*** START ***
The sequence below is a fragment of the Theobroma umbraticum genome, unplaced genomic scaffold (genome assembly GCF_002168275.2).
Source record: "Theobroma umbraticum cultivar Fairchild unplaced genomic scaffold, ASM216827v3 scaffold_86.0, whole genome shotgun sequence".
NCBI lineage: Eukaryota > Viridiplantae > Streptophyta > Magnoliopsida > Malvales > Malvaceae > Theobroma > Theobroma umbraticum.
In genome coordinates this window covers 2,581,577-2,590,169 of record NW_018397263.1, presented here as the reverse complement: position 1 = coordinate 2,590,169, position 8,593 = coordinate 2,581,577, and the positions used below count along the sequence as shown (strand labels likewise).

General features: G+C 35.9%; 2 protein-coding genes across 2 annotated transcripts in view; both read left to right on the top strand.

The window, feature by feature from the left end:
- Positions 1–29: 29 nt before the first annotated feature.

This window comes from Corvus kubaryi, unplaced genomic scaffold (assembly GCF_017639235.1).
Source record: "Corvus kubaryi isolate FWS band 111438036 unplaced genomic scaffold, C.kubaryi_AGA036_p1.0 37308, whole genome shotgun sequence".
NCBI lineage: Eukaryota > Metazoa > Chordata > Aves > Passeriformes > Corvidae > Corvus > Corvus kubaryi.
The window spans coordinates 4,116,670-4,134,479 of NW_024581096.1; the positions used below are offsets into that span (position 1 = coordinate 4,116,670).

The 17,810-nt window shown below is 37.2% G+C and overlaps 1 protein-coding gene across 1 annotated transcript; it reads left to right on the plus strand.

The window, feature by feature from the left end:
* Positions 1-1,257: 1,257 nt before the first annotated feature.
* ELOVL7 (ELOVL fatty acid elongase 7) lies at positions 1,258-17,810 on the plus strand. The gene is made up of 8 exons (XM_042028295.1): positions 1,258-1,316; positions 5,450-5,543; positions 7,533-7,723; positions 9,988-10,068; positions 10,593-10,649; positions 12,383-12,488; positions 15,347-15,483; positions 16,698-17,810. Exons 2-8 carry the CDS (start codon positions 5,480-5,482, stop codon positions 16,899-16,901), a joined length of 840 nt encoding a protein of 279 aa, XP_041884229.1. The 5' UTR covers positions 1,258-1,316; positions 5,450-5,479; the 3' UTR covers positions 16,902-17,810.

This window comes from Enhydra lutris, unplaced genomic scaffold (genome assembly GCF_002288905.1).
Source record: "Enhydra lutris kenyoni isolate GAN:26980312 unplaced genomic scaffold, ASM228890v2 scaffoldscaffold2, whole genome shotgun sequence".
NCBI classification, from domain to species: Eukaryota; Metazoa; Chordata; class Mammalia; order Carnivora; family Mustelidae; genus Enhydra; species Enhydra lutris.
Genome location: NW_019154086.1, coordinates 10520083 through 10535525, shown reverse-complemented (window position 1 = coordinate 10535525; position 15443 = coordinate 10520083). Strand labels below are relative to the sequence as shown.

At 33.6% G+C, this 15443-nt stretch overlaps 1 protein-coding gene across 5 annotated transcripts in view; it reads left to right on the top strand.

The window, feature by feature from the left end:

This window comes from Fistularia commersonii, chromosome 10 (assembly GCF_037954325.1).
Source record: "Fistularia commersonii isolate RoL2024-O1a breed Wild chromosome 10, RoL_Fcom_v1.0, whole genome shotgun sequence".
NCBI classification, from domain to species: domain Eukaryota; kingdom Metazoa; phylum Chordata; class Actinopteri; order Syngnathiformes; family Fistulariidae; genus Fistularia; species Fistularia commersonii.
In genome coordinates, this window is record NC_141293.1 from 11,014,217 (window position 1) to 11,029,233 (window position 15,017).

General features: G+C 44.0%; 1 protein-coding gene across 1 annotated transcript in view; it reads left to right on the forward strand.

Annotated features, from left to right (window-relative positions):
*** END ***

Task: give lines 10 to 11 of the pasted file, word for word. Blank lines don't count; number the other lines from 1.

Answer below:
NCBI lineage: Eukaryota > Metazoa > Chordata > Aves > Passeriformes > Corvidae > Corvus > Corvus kubaryi.
The window spans coordinates 4,116,670-4,134,479 of NW_024581096.1; the positions used below are offsets into that span (position 1 = coordinate 4,116,670).